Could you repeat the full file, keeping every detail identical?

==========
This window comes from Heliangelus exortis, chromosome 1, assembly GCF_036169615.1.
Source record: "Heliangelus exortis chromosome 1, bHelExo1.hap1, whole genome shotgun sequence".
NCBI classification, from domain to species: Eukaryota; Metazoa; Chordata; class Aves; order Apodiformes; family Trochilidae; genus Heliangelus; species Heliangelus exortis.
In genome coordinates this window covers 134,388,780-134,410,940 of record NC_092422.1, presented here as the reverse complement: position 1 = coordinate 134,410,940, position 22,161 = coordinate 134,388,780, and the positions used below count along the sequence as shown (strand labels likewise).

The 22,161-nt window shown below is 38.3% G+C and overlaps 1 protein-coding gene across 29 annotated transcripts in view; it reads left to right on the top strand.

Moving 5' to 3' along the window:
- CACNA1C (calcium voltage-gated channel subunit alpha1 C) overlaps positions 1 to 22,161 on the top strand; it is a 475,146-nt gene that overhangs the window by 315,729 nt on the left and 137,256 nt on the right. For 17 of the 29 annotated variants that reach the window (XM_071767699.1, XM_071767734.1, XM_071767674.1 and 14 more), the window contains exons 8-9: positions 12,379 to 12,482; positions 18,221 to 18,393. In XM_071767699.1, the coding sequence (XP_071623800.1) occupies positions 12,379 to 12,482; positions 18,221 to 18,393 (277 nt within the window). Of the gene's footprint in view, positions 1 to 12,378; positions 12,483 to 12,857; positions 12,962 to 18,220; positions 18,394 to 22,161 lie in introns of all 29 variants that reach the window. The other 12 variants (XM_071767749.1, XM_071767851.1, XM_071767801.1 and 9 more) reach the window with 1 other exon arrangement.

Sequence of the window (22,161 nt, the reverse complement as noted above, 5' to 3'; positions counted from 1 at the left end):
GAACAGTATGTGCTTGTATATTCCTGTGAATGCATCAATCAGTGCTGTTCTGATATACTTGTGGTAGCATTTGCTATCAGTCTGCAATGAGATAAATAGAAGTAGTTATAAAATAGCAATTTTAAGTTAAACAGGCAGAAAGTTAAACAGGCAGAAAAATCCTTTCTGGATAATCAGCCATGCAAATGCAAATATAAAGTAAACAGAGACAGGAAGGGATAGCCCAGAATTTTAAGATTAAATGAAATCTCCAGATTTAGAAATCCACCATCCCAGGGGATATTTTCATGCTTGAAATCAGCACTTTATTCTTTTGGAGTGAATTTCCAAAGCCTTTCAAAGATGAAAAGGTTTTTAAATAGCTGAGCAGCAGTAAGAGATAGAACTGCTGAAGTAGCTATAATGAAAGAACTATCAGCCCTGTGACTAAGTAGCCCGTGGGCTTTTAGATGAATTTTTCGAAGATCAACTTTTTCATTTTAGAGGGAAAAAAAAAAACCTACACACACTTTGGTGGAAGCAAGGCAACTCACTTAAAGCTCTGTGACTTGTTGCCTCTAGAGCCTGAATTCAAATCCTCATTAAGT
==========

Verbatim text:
This window comes from Heliangelus exortis, chromosome 1, assembly GCF_036169615.1.
Source record: "Heliangelus exortis chromosome 1, bHelExo1.hap1, whole genome shotgun sequence".
NCBI classification, from domain to species: Eukaryota; Metazoa; Chordata; class Aves; order Apodiformes; family Trochilidae; genus Heliangelus; species Heliangelus exortis.
In genome coordinates this window covers 134,388,780-134,410,940 of record NC_092422.1, presented here as the reverse complement: position 1 = coordinate 134,410,940, position 22,161 = coordinate 134,388,780, and the positions used below count along the sequence as shown (strand labels likewise).

The 22,161-nt window shown below is 38.3% G+C and overlaps 1 protein-coding gene across 29 annotated transcripts in view; it reads left to right on the top strand.

Moving 5' to 3' along the window:
- CACNA1C (calcium voltage-gated channel subunit alpha1 C) overlaps positions 1 to 22,161 on the top strand; it is a 475,146-nt gene that overhangs the window by 315,729 nt on the left and 137,256 nt on the right. For 17 of the 29 annotated variants that reach the window (XM_071767699.1, XM_071767734.1, XM_071767674.1 and 14 more), the window contains exons 8-9: positions 12,379 to 12,482; positions 18,221 to 18,393. In XM_071767699.1, the coding sequence (XP_071623800.1) occupies positions 12,379 to 12,482; positions 18,221 to 18,393 (277 nt within the window). Of the gene's footprint in view, positions 1 to 12,378; positions 12,483 to 12,857; positions 12,962 to 18,220; positions 18,394 to 22,161 lie in introns of all 29 variants that reach the window. The other 12 variants (XM_071767749.1, XM_071767851.1, XM_071767801.1 and 9 more) reach the window with 1 other exon arrangement.

Sequence of the window (22,161 nt, the reverse complement as noted above, 5' to 3'; positions counted from 1 at the left end):
GAACAGTATGTGCTTGTATATTCCTGTGAATGCATCAATCAGTGCTGTTCTGATATACTTGTGGTAGCATTTGCTATCAGTCTGCAATGAGATAAATAGAAGTAGTTATAAAATAGCAATTTTAAGTTAAACAGGCAGAAAGTTAAACAGGCAGAAAAATCCTTTCTGGATAATCAGCCATGCAAATGCAAATATAAAGTAAACAGAGACAGGAAGGGATAGCCCAGAATTTTAAGATTAAATGAAATCTCCAGATTTAGAAATCCACCATCCCAGGGGATATTTTCATGCTTGAAATCAGCACTTTATTCTTTTGGAGTGAATTTCCAAAGCCTTTCAAAGATGAAAAGGTTTTTAAATAGCTGAGCAGCAGTAAGAGATAGAACTGCTGAAGTAGCTATAATGAAAGAACTATCAGCCCTGTGACTAAGTAGCCCGTGGGCTTTTAGATGAATTTTTCGAAGATCAACTTTTTCATTTTAGAGGGAAAAAAAAAAACCTACACACACTTTGGTGGAAGCAAGGCAACTCACTTAAAGCTCTGTGACTTGTTGCCTCTAGAGCCTGAATTCAAATCCTCATTAAGT